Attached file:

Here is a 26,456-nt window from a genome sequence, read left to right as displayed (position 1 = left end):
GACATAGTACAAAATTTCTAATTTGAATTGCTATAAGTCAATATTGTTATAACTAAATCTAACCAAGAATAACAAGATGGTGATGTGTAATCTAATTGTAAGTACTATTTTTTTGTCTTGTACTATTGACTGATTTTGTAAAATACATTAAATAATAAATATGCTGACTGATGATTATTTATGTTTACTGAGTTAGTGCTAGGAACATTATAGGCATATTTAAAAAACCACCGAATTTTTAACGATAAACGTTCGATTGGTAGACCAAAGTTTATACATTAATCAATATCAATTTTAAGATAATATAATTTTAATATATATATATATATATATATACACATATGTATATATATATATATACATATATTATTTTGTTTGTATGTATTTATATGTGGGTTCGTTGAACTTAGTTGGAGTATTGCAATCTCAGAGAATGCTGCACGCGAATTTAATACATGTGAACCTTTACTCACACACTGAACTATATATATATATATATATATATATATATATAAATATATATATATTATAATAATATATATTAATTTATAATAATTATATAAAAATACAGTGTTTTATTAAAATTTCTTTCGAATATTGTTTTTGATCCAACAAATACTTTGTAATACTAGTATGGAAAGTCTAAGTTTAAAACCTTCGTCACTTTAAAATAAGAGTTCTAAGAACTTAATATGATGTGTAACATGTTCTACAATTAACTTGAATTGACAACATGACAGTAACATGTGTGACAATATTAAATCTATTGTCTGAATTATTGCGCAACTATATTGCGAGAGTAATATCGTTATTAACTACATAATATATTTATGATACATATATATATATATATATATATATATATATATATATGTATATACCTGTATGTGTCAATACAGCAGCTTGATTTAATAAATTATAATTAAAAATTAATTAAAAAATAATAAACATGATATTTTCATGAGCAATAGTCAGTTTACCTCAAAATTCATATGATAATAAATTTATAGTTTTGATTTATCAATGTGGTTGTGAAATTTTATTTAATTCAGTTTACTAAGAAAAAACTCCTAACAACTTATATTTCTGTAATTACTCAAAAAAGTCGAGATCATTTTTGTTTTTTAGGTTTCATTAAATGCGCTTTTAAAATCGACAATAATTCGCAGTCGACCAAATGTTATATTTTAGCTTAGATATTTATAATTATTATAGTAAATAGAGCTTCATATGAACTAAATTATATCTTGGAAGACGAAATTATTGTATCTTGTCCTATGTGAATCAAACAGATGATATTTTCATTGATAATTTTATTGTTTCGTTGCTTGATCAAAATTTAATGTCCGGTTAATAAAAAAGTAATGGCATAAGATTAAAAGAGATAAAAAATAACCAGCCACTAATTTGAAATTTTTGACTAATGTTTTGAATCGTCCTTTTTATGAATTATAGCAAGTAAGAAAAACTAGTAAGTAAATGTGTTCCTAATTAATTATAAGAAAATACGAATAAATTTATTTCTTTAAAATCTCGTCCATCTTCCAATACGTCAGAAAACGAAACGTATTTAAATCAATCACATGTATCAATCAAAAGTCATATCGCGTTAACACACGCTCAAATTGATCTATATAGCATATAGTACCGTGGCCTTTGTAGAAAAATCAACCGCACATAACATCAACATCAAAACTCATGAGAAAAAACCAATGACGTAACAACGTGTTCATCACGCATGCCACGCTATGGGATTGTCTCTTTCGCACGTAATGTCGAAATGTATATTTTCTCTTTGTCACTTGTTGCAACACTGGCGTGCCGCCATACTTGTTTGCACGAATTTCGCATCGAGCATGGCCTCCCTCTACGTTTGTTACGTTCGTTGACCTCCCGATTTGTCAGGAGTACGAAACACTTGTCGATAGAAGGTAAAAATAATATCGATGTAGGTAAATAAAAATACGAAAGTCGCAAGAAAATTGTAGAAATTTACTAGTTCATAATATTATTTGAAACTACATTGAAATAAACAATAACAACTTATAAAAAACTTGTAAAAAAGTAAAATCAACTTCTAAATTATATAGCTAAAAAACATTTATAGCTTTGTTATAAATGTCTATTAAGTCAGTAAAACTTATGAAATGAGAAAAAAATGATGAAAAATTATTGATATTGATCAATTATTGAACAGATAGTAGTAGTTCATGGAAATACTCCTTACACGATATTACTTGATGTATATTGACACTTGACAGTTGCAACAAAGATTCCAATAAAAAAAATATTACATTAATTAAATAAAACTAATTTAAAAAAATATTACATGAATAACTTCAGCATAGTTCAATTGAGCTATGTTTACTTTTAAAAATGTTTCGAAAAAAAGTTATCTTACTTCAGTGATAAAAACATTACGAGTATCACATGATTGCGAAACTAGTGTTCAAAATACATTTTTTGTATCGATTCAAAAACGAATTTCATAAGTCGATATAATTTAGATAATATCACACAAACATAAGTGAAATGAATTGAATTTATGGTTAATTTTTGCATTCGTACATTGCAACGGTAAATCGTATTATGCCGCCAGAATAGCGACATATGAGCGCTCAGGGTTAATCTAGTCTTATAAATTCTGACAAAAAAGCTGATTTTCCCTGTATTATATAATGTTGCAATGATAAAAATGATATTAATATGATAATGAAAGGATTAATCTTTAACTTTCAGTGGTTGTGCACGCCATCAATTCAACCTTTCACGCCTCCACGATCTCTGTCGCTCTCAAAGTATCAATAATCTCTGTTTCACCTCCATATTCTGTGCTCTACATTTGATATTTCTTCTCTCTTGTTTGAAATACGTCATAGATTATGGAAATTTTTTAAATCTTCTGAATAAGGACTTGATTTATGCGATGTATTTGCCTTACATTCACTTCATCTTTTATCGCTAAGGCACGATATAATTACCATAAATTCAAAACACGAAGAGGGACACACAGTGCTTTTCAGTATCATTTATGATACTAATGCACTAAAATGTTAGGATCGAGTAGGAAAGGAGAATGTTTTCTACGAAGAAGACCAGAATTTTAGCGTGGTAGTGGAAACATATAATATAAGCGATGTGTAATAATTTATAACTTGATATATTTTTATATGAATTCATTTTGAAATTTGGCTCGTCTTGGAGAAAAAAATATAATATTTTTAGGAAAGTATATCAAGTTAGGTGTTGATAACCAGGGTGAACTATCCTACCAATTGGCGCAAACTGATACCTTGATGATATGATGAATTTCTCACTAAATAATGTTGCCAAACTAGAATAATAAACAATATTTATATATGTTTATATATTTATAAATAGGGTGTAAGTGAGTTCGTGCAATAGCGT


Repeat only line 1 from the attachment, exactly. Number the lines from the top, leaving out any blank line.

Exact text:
Here is a 26,456-nt window from a genome sequence, read left to right as displayed (position 1 = left end):